Gotham is a partial open world. Ace Chemicals is a dungeon within that world. In RPGs, dungeons are just that: linear, inescapable places that prevent exit until the conflict is dealt with. However, Ace Chemicals is escapable, and it’s even required that the player leave to deliver hostages to the GCPD. Narratively, closing the exit is an opportunity for another layer of character development for Batman. Since there are only 2 living hostages to rescue and 2 passenger seats in the Batmobile, perhaps Batman saves the two hostages but must chose to deliver them to safety or stop the Arkham Knight from escaping. Maybe the choice is to deliver them from safety and lose time to reduce the bomb’s blast radius. Even as the story stands, Batman could squirrel the two hostages away in the Batmobile and never deliver them to Gordon. Then the two hostages could then have developed personalities instead of being pieces of exposition for Batman. The dynamic of the plant workers forced to help Scarecrow is very interesting narratively, but none of the plant workers are present in the central mixing chamber helping him use the equipment. Perhaps choosing to save them would later give Batman a smoke pellet with increased cover range (a gift from chemical workers wanting to show their gratitude), while the fear toxin’s escape could increase the overall attacks of minions in the city. On the other hand, if Batman chose not to deliver them to safety and stop the bomb, the minions wouldn’t be effected but Batman would be haunted by the deaths. When attempting to deliver the hostages, the Arkham Knight could destroy the entrance ramp, destroying a source of power for the player and dramatizing the mood.
The Arrival of the Arkham Knight
The player meets the Arkham Knight at Ace Chemicals. His design and plane are intriguing, but his dialogue with Scarecrow on the radio chatter could give the player insight into his character. Historically Batman’s villains have very complex relationships with him. Batman is usually the bland end of the conversation. The villains don’t claim to just hate batman, they are in love with their dynamic. This is the motivation behind Scarecrow, who needs Batman’s presence to “feel the fear he craves.” However, when Scarecrow asks the Arkham Knight why he hates Batman, the player gets a flat “You wouldn’t understand.” In the interest of keeping the player in the dark, the Arkham Knight could have given at least some detail as to his motivations. This could also play into his combat style. The Arkham Knight fights with an unmanned drone, allowing him to taunt Batman through their fight. Perhaps he could say “I don’t need to be there in person to kill that old man” to hint at their relationship.
My redesign would retain the opening scene with the AK wanting to kill Batman from his chopper, but Scarecrow overriding him. Batman would then wonder why the chopper doesn’t shoot. AK would then shoot out the bridge, the tanks would open fire, and Batman would grapple into the compound. Oracle would still suggest hacking into the terminal, but would discover Scarecrow and AK’s radio chatter here. Scarecrow wants more troops left behind, but AK send the plane full of soldiers out anyway. Oracle comments on the division of power. Batman can then hack the terminal by stealthly or blatantly attacking the guards.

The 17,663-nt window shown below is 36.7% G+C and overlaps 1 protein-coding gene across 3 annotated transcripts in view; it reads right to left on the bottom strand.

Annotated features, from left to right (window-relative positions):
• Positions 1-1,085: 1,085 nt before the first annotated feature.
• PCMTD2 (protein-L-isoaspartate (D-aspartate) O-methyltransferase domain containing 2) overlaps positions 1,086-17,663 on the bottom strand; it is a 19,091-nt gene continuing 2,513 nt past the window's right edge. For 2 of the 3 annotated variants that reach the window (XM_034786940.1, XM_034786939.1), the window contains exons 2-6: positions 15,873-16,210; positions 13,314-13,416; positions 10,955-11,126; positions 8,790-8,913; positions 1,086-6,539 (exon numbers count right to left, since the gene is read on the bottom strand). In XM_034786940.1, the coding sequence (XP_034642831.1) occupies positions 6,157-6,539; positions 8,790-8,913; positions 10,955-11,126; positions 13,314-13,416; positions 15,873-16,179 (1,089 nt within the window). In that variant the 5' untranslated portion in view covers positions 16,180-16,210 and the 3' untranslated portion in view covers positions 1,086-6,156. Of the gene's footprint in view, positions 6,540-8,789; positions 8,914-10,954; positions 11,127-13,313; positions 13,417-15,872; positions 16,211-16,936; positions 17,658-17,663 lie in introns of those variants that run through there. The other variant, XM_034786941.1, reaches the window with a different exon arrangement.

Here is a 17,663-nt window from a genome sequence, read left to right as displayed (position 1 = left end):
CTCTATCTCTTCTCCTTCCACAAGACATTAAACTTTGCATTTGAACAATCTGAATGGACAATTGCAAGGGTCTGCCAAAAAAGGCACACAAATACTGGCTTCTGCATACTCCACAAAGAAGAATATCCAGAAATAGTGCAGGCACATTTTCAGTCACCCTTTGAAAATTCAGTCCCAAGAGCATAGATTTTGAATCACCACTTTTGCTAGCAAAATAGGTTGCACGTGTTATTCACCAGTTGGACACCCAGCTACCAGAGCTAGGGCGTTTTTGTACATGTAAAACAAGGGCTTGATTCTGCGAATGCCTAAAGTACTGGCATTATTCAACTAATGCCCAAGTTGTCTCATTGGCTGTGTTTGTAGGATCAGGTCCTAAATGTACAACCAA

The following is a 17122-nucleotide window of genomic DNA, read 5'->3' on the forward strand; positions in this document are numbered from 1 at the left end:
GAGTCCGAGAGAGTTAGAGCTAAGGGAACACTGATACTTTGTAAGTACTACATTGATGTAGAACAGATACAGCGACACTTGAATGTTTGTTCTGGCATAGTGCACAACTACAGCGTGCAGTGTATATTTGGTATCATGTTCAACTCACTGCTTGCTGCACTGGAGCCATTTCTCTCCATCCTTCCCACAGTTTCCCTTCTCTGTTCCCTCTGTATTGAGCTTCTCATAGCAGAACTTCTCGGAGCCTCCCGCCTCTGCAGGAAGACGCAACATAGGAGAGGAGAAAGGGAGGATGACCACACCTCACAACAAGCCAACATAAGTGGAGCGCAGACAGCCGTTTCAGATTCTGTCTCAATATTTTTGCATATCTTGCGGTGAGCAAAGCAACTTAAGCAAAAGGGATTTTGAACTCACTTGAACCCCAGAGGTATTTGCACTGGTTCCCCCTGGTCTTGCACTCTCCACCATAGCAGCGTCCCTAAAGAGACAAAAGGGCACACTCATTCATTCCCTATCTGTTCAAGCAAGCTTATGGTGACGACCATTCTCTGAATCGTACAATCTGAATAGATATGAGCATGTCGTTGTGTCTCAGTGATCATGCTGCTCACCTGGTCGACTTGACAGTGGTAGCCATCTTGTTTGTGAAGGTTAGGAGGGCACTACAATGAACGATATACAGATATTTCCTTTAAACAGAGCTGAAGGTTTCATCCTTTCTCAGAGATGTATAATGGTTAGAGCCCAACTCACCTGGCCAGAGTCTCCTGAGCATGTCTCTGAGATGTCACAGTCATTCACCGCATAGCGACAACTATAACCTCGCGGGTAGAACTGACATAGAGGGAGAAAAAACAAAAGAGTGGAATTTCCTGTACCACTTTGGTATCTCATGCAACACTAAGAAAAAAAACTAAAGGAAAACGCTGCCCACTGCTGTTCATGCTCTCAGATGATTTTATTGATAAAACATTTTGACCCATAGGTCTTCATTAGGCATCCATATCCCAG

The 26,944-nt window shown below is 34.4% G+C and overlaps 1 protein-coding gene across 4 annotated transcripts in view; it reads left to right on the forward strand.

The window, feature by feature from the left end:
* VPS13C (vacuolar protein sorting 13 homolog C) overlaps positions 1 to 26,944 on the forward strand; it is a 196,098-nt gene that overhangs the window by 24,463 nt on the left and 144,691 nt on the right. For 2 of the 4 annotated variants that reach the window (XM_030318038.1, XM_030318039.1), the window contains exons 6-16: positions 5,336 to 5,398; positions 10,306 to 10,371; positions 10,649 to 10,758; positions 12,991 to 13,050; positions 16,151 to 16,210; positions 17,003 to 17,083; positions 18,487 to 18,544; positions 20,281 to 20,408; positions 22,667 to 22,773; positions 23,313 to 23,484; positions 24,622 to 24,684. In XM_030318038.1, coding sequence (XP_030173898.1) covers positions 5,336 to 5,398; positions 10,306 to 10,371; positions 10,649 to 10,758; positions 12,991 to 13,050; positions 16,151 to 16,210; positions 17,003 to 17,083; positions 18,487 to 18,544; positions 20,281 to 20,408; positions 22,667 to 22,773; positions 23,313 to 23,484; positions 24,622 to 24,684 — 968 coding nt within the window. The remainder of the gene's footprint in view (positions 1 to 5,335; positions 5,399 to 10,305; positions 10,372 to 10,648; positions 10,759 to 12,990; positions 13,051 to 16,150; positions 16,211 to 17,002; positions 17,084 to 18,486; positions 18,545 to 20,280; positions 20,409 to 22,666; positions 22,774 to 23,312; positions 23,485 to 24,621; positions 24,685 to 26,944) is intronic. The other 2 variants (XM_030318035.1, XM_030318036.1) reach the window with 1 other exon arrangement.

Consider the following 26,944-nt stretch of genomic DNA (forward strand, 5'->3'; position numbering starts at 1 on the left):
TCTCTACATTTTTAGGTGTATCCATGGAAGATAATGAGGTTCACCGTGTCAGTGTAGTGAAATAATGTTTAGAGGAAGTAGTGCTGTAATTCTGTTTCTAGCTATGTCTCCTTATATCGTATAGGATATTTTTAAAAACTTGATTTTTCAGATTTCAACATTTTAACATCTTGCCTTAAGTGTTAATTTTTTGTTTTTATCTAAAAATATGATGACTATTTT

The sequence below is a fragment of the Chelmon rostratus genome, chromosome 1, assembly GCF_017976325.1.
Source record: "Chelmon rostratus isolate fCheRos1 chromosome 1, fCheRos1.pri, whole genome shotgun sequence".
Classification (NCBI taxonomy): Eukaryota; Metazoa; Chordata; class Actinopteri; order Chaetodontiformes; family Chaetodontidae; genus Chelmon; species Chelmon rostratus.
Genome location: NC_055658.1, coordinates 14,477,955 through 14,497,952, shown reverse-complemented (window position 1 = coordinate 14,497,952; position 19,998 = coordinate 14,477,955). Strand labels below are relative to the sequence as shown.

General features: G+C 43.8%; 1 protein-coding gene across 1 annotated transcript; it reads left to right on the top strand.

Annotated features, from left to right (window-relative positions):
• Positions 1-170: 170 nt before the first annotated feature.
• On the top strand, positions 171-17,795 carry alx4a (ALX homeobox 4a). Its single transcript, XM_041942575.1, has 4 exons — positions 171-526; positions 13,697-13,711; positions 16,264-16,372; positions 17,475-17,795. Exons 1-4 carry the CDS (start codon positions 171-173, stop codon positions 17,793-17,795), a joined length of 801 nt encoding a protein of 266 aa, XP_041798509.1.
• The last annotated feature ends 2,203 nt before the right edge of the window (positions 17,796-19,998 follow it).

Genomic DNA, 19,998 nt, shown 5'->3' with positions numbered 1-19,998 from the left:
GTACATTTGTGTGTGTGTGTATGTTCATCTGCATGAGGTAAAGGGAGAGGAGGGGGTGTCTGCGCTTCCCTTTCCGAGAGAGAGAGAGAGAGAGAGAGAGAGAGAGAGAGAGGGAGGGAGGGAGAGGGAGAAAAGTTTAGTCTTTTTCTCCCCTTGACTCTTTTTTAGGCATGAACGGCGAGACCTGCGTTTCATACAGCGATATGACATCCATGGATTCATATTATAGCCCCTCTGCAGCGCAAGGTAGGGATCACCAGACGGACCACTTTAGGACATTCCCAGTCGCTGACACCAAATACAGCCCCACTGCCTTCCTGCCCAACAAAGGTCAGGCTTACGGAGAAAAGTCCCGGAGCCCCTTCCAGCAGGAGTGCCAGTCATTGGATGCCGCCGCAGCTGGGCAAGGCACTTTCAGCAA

This is my redesigned map of the exterior of Ace Chemicals. Objective points are marked in green, and batman is the little yellow bat. This redesign does not change the subterranean areas of the map.
Batman gets the ID signatures. Oracle specifically mentions jumping to the top of the Ace Chemicals sign to reinforce environmental feedback. Batman notices that there more guards guarding the crane controls than anything else in the map. The Ace building would also have less overhangs to better allow Batman to see the tanks lying in wait on the other side. He comments that we’ll need the Batmobile to get through them.
Batman gets 2 living signatures of plant workers. (The three dead workers don’t serve the plot besides giving Batman more motivation to find Scarecrow, but I think he has enough motivation and the threat of killing living hostages is heightens the interest curve.) One of the workers is a high-level engineer, the other a laborer. Batman can see the labor’s signature close by in the gate house.
Batman fights the minions in the gate house, verifying that the laborer is alive. However, several minions escape with the hostage in the chaos. Their radio chatter asks another crew to “prep the test chamber with Scarecrow’s fear gas.” Oracle comments that the test chamber is designed to lock from the inside and that she can’t find a way to unlock it. Batman suggests using the Batmobile and opens the gate, summoning the Batmobile and jumping in. The Batmobile enters the plant by remote control: Batman does not leave the plant to retrieve it.